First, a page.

he Magazea of Gushie in Ghana, West Africa, is the most respected woman in the township, second only to the Chief. Her opinion is highly regarded, and her trust must be gained by any foreigners looking to work with the farmers in the area -- even those that promise to help have to be vetted.
This area of Northern Ghana is home to numerous shea nut trees used to make shea butter -- a key ingredient in countless hair and beauty products manufactured and sold in the West. Middleman upon middleman in the area, however, capitalized upon the industry by creating a chain of commerce that squeezed margins incredibly thin. Each "business man" would pit one farmer against the next, buying from the lowest bidder in what was often a bad deal that left farmers in the area hardly selling at break-even prices in fear of not selling their crop at all.
Just Shea entered the community with the hopes of remedying this cyclical demise by creating silos to store the nuts during the entire harvest season. By banding together with enough product at the end of the season when demand was increasing, Gushie's farmers had more selling power and greater control over their yield and who they sold to, which enabled them to earn far more than before and -- for the first time in history -- what amounts to a fair market value.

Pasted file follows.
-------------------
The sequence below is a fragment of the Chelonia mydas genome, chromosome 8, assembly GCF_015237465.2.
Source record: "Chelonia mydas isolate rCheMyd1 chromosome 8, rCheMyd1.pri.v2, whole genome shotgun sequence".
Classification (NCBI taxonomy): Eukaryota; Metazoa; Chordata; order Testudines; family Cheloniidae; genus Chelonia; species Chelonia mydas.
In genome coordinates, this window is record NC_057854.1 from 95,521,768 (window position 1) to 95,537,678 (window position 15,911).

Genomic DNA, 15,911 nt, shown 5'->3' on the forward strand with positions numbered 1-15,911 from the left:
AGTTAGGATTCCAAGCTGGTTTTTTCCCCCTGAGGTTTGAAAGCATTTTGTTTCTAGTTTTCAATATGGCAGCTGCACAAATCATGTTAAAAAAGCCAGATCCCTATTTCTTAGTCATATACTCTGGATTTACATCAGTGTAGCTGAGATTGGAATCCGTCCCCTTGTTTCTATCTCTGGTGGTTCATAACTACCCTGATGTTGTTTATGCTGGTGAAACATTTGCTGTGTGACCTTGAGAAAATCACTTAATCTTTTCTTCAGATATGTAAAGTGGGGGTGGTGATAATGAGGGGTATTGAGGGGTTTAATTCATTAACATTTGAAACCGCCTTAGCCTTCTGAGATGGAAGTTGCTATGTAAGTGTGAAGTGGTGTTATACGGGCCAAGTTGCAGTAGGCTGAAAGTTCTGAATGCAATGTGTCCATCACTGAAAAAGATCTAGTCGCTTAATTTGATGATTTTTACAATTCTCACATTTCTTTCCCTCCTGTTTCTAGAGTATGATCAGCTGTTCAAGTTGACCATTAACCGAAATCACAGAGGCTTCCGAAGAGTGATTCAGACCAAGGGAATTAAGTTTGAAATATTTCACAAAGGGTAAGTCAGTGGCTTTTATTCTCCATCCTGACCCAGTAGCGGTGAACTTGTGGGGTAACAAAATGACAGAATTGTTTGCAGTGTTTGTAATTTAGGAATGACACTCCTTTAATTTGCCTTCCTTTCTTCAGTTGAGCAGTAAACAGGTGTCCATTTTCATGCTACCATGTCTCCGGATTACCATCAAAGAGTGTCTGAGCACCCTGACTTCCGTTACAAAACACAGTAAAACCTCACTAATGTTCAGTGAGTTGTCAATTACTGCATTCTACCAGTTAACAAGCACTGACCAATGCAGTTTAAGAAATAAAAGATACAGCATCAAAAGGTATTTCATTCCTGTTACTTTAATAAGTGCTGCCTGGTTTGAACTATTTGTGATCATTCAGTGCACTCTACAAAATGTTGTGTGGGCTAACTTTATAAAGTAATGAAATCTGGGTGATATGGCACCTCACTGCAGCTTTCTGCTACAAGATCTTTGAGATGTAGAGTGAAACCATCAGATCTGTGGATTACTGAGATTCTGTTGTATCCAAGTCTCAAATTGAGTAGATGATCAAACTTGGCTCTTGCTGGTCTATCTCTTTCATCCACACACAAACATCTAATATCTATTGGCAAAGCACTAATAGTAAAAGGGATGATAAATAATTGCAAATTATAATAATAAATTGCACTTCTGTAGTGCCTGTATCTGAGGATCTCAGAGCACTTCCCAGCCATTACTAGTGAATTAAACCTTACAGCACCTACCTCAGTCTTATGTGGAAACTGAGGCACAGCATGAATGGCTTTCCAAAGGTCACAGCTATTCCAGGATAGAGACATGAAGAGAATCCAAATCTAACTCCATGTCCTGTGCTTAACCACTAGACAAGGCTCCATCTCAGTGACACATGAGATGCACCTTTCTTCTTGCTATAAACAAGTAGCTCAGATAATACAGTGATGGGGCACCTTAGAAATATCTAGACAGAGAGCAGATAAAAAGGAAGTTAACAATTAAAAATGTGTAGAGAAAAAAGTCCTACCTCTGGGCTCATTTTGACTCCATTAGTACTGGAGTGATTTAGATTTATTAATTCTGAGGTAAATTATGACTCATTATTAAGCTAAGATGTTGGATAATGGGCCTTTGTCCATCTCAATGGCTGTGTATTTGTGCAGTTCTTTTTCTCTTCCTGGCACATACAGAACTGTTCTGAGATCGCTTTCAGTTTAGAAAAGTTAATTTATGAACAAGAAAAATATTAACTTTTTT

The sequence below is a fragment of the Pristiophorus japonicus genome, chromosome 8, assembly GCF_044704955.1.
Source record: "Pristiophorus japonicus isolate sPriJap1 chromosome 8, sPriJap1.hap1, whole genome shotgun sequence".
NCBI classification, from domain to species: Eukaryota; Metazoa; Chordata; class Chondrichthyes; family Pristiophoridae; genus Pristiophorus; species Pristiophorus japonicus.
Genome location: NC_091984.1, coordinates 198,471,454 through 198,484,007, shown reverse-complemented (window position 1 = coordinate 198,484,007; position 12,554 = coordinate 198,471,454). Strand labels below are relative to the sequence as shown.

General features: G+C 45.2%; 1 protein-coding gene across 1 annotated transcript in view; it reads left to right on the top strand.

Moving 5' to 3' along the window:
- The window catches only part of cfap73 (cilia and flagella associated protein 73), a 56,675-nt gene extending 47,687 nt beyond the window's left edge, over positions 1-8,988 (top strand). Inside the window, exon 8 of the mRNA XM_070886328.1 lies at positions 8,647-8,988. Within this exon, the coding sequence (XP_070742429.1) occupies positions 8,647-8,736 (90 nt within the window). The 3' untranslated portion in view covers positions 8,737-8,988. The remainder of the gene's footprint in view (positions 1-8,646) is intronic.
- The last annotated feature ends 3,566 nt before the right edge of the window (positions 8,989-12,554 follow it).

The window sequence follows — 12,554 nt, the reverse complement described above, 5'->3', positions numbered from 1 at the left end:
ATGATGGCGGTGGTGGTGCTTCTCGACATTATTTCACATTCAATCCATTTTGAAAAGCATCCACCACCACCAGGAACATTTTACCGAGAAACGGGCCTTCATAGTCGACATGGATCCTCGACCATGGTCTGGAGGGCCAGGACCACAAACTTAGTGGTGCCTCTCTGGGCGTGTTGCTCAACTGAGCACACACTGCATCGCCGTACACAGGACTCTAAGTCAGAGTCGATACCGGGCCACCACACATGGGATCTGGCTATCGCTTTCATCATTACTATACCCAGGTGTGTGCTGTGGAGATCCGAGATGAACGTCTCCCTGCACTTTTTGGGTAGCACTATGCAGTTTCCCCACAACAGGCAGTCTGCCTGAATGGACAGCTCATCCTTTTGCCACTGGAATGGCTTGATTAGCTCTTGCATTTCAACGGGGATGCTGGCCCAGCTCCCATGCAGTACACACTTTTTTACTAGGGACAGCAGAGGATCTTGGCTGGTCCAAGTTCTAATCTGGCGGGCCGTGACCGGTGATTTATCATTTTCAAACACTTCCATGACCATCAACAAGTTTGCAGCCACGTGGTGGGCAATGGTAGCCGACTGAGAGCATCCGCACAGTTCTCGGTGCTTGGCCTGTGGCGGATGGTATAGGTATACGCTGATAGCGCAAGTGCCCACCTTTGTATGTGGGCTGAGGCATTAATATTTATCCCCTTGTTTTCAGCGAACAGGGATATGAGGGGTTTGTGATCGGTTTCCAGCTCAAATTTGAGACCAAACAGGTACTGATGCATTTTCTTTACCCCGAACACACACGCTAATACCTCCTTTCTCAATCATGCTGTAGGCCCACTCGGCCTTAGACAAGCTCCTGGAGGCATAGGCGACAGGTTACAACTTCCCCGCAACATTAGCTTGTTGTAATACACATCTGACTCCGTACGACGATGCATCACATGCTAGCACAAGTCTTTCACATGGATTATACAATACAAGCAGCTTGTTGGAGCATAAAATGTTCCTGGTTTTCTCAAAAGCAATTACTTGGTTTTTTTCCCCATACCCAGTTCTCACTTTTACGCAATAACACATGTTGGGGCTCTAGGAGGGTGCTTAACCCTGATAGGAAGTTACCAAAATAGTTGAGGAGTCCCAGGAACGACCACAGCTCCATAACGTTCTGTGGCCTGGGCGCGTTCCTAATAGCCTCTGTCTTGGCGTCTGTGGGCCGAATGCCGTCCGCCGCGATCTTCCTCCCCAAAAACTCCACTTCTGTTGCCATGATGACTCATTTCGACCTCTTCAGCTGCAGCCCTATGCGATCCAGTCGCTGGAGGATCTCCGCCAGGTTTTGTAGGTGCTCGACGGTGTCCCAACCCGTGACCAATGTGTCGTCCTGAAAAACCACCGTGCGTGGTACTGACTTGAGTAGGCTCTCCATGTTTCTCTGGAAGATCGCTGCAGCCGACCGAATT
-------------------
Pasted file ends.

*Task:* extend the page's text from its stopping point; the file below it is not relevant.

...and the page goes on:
Loans that were set up at the beginning of the program to sustain the farmers' families while they waited for a better time to sell were all repaid. And in the process, the farmers -- most of which were the women, and many of whom were pregnant -- received safety gear such as rubber boots and gloves to protect them from life-threatening bites from the black mamba snakes that roamed through the tall grasses from which fallen shea nuts are gathered.
Just Shea creates shea butter products directly from the harvests of these farms. The profits it makes from selling these products in stores in New York City are then put back into helping those in Gushie.
The Magazea's red hands are dyed from years of applying a red ointment believed to ward off evil spirits and bad health.